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Sicily is the largest island in Italy and the Mediterranean. Sicily is close in size to the state of Massachusetts. The most famous landmark is Etna, one of the largest...

Islands are dreamy. They are vacation destinations. But many islands are also producing some of today’s most exciting wines. Italy has more than 450 islands. But, when it comes to...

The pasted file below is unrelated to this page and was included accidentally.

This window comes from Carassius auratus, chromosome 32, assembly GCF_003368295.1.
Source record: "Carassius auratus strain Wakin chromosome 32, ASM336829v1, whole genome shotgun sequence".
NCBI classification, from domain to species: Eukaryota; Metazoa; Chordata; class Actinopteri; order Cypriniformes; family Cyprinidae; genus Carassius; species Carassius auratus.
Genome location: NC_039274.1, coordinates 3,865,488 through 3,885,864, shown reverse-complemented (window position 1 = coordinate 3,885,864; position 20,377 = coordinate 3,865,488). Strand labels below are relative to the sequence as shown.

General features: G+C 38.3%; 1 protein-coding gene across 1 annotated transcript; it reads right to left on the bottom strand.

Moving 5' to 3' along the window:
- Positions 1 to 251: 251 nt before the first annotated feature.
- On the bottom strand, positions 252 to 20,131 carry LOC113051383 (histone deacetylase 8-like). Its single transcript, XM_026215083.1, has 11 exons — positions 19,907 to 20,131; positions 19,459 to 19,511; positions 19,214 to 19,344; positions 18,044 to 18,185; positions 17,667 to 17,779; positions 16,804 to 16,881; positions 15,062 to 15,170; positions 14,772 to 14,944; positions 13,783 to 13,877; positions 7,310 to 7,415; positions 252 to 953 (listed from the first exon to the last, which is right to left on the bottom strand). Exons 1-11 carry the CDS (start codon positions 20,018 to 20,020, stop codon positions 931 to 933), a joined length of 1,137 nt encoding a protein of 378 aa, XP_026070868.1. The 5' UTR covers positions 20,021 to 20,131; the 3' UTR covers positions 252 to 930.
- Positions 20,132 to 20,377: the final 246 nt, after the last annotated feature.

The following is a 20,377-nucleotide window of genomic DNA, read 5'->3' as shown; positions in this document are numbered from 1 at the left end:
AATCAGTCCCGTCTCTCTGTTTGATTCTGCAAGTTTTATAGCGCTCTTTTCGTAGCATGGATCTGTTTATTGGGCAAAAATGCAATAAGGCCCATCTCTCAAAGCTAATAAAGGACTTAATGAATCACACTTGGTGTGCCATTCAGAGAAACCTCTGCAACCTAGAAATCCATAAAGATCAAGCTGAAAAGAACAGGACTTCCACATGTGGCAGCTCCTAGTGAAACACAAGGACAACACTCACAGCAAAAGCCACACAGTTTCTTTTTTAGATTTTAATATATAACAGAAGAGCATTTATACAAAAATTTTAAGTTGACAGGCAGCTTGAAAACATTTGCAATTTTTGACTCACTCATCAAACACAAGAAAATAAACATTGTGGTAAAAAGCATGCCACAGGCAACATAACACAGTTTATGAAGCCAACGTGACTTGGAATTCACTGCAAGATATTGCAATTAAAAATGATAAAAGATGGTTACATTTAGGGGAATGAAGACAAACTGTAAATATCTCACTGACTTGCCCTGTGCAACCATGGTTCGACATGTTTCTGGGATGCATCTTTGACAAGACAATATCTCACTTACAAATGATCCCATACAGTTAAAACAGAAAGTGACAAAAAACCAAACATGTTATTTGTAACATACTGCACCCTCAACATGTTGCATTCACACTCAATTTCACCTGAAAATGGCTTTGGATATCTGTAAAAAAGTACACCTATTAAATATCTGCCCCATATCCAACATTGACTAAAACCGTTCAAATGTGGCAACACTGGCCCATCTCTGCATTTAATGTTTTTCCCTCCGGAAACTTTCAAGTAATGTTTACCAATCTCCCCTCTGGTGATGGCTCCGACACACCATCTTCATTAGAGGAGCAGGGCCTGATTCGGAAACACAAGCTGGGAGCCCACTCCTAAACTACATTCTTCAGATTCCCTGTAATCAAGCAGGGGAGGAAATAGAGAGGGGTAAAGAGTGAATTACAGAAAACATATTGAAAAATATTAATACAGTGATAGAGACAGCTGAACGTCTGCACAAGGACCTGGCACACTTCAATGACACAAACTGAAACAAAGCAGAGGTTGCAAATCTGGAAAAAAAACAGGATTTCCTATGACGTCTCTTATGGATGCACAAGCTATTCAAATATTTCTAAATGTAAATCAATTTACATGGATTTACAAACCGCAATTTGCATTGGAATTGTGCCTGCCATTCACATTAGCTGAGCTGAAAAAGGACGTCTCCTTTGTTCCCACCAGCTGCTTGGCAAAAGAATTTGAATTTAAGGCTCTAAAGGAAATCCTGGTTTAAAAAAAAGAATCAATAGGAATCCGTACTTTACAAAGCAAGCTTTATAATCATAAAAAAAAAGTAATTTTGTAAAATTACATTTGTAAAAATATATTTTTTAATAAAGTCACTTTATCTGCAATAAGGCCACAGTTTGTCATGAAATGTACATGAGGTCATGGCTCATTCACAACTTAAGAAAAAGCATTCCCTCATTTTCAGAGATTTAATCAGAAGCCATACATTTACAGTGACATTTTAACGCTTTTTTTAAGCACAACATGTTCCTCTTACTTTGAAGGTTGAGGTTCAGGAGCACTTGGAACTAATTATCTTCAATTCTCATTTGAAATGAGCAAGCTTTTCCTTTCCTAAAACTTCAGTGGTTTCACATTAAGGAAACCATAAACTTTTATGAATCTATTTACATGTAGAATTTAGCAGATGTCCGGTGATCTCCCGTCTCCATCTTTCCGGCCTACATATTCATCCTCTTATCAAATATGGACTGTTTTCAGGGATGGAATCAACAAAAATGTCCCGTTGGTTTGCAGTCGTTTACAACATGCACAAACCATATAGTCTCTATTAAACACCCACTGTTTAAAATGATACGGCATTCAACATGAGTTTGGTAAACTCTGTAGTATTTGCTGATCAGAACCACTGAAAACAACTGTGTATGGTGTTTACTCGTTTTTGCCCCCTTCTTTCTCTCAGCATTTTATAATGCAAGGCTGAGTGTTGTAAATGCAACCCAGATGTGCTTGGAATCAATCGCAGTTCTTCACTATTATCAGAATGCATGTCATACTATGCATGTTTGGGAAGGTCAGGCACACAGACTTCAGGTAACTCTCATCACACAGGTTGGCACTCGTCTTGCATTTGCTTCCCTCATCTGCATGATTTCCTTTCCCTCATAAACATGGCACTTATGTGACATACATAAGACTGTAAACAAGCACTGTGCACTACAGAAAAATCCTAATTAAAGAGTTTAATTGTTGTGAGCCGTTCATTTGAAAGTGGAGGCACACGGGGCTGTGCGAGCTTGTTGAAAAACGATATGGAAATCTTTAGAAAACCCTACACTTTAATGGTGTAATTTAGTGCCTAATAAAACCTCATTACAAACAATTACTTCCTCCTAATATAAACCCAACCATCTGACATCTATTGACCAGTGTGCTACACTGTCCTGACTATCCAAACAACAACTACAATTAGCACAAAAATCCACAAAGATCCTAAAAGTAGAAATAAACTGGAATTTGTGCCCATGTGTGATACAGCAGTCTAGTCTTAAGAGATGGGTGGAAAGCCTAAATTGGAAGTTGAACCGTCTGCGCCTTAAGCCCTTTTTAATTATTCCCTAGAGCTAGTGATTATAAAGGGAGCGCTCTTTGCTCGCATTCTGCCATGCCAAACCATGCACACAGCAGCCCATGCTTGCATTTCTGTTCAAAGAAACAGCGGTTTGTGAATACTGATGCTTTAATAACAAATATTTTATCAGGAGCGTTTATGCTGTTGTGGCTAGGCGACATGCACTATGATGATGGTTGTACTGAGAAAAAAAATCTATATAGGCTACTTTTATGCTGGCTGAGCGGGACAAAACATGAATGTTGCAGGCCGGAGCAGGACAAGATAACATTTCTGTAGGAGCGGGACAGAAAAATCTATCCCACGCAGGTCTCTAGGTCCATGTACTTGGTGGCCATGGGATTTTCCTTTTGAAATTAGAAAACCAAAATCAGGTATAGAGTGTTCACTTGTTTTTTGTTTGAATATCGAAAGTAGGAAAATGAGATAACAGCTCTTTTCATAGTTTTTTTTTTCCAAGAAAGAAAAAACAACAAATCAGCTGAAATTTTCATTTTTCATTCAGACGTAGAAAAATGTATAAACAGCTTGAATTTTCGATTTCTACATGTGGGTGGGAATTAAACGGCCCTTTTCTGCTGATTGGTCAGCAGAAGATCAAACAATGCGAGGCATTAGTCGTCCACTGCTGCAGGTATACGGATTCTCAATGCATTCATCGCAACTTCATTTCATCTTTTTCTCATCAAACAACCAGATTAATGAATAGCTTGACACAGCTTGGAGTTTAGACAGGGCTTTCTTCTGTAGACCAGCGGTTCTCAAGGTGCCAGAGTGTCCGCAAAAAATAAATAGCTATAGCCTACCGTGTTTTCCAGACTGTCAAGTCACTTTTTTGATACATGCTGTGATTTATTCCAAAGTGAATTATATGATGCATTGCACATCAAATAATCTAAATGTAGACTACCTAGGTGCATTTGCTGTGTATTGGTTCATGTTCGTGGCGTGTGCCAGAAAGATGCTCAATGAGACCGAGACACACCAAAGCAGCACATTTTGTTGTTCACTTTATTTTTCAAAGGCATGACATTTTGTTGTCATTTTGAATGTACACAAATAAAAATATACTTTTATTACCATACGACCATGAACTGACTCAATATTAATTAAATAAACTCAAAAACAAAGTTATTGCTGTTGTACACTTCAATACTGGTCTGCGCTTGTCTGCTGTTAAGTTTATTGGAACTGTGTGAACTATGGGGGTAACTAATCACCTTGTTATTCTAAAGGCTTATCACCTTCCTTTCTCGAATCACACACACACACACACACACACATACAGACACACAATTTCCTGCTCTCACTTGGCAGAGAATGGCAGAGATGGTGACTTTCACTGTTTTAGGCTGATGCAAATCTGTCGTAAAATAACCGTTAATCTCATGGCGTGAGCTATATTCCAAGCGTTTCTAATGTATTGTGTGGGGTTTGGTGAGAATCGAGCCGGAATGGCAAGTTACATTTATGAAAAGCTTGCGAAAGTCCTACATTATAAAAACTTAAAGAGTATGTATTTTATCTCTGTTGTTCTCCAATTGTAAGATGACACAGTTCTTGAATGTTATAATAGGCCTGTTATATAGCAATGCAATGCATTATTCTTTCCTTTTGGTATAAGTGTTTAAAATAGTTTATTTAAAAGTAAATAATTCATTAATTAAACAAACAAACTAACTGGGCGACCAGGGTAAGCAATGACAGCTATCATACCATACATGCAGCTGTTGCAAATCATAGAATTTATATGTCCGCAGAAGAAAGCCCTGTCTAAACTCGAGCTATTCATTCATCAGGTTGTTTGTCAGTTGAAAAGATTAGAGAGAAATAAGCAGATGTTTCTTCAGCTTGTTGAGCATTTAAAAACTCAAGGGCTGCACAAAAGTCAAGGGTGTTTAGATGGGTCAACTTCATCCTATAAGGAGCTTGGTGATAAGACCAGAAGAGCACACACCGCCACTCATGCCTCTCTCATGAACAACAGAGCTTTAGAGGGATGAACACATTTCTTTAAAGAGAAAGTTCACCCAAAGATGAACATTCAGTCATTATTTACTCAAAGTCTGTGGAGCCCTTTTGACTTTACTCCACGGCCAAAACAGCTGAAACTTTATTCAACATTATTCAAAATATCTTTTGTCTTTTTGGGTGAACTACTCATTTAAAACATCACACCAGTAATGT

Seminar 3: Wines of Sicilia Sicilia is the biggest island of the Mediterranean.   The Northern part of the island is a continuation of Apennine Mountain chain.  Wine production is concentrated on the western part of Silicia. The island is composed of 60% hill, 25% mountain and 15% flatland and the weather is very hot and windy.  There is a great variety of soil, climate and land.  The West has red soil (oxidized with iron); the South has clay; the East has limestone. In total, there are 111.2 hectares planted. Silicia is a heritage of different cultures that have influenced the wine production in the area.  1500 BC, the Phoenicians brought grapes and began winemaking; 800 BC, the Greeks (enotria or land of wine) brought vine training systems (ie. Goblet system); 200 BC, the Romans perfected and continued the wine making tradition; 600 AD, the Arabs colonized Sicily and brought Moscato grapes to produce raisins to eat.